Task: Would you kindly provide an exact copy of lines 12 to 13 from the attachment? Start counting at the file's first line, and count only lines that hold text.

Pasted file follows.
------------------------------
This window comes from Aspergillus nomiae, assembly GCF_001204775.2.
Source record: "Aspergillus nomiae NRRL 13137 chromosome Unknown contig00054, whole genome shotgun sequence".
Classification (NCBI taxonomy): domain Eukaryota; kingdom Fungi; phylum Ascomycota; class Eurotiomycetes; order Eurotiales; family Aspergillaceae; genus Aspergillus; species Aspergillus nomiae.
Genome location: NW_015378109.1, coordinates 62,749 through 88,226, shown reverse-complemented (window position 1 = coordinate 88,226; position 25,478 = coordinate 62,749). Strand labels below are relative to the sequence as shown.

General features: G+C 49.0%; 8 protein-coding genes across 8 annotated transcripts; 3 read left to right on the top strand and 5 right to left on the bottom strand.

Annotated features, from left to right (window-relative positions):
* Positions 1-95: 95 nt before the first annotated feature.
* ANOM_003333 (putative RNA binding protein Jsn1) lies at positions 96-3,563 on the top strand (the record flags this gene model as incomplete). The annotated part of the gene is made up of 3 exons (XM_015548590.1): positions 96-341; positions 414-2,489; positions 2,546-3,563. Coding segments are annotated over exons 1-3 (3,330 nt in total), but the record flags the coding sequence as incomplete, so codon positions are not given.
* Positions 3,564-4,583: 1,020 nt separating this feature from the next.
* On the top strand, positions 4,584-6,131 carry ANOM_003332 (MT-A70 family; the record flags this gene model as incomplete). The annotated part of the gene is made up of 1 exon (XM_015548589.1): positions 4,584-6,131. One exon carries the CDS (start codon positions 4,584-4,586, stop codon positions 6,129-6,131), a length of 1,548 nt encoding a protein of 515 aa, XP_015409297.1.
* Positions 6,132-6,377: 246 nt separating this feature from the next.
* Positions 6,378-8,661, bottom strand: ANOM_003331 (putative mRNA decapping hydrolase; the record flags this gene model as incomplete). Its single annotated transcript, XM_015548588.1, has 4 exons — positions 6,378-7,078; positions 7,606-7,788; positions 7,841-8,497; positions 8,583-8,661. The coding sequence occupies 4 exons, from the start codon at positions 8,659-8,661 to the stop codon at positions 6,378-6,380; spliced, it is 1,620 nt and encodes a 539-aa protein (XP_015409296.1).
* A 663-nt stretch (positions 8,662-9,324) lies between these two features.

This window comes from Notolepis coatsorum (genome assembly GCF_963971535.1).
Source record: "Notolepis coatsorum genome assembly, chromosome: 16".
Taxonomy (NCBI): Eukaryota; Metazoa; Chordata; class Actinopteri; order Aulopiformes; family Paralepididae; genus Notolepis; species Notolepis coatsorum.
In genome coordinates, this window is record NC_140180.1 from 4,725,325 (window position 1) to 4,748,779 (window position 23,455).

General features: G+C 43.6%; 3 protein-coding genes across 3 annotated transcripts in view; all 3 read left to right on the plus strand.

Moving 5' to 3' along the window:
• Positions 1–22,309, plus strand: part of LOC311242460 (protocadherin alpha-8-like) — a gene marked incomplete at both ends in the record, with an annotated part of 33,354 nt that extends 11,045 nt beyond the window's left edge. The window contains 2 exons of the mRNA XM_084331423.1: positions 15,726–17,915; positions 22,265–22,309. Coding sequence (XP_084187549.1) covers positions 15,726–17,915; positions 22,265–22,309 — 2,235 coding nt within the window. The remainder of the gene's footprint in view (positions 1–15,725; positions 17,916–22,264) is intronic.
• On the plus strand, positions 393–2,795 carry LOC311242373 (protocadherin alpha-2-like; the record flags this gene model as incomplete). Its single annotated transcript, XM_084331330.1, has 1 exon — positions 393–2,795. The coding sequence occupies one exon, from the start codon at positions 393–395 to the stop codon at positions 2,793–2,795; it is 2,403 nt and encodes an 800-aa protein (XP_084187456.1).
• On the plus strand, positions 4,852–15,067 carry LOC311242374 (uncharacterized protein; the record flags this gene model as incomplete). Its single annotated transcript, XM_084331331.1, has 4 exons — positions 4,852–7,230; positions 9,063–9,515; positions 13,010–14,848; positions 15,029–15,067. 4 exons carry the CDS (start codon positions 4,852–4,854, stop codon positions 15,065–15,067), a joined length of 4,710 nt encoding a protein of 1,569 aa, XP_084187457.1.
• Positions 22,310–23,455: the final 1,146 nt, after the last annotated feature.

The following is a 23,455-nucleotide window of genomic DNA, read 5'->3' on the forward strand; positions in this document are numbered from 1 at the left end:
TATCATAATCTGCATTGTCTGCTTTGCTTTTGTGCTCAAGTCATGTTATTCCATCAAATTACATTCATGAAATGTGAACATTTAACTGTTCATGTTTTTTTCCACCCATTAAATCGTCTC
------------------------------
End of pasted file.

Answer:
* Positions 6,378-8,661, bottom strand: ANOM_003331 (putative mRNA decapping hydrolase; the record flags this gene model as incomplete). Its single annotated transcript, XM_015548588.1, has 4 exons — positions 6,378-7,078; positions 7,606-7,788; positions 7,841-8,497; positions 8,583-8,661. The coding sequence occupies 4 exons, from the start codon at positions 8,659-8,661 to the stop codon at positions 6,378-6,380; spliced, it is 1,620 nt and encodes a 539-aa protein (XP_015409296.1).
* A 663-nt stretch (positions 8,662-9,324) lies between these two features.